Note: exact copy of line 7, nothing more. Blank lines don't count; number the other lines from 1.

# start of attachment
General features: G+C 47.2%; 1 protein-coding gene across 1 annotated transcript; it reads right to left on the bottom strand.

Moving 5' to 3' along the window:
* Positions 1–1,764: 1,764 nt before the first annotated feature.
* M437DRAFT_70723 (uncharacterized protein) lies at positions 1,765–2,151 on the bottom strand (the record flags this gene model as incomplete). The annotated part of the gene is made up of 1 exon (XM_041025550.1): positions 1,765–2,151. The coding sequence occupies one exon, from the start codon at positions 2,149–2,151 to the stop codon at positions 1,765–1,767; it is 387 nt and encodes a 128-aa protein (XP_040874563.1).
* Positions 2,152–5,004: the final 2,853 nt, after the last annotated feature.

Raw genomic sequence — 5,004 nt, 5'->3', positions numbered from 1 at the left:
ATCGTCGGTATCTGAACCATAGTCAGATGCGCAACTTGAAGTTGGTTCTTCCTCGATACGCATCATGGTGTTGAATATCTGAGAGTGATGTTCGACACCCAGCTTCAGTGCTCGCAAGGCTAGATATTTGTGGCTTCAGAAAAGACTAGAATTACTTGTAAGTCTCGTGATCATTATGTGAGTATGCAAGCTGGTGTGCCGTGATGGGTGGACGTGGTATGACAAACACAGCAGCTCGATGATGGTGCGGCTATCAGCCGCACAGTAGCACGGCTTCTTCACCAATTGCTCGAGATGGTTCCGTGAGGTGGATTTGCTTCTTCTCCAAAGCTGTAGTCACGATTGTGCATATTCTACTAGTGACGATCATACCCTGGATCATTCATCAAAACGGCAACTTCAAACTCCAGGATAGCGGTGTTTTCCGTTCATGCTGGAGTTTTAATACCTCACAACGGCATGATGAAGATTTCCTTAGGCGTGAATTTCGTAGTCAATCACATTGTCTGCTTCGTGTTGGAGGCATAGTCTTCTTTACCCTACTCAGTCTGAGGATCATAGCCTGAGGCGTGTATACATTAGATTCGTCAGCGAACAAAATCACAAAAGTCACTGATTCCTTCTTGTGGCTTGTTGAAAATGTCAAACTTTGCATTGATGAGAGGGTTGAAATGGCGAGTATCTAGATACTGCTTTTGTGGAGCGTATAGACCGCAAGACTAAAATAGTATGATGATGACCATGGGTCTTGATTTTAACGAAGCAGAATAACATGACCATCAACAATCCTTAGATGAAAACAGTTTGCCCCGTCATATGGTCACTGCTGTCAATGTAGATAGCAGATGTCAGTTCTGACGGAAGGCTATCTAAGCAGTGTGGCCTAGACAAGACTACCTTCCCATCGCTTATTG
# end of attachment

ATCGTCGGTATCTGAACCATAGTCAGATGCGCAACTTGAAGTTGGTTCTTCCTCGATACGCATCATGGTGTTGAATATCTGAGAGTGATGTTCGACACCCAGCTTCAGTGCTCGCAAGGCTAGATATTTGTGGCTTCAGAAAAGACTAGAATTACTTGTAAGTCTCGTGATCATTATGTGAGTATGCAAGCTGGTGTGCCGTGATGGGTGGACGTGGTATGACAAACACAGCAGCTCGATGATGGTGCGGCTATCAGCCGCACAGTAGCACGGCTTCTTCACCAATTGCTCGAGATGGTTCCGTGAGGTGGATTTGCTTCTTCTCCAAAGCTGTAGTCACGATTGTGCATATTCTACTAGTGACGATCATACCCTGGATCATTCATCAAAACGGCAACTTCAAACTCCAGGATAGCGGTGTTTTCCGTTCATGCTGGAGTTTTAATACCTCACAACGGCATGATGAAGATTTCCTTAGGCGTGAATTTCGTAGTCAATCACATTGTCTGCTTCGTGTTGGAGGCATAGTCTTCTTTACCCTACTCAGTCTGAGGATCATAGCCTGAGGCGTGTATACATTAGATTCGTCAGCGAACAAAATCACAAAAGTCACTGATTCCTTCTTGTGGCTTGTTGAAAATGTCAAACTTTGCATTGATGAGAGGGTTGAAATGGCGAGTATCTAGATACTGCTTTTGTGGAGCGTATAGACCGCAAGACTAAAATAGTATGATGATGACCATGGGTCTTGATTTTAACGAAGCAGAATAACATGACCATCAACAATCCTTAGATGAAAACAGTTTGCCCCGTCATATGGTCACTGCTGTCAATGTAGATAGCAGATGTCAGTTCTGACGGAAGGCTATCTAAGCAGTGTGGCCTAGACAAGACTACCTTCCCATCGCTTATTG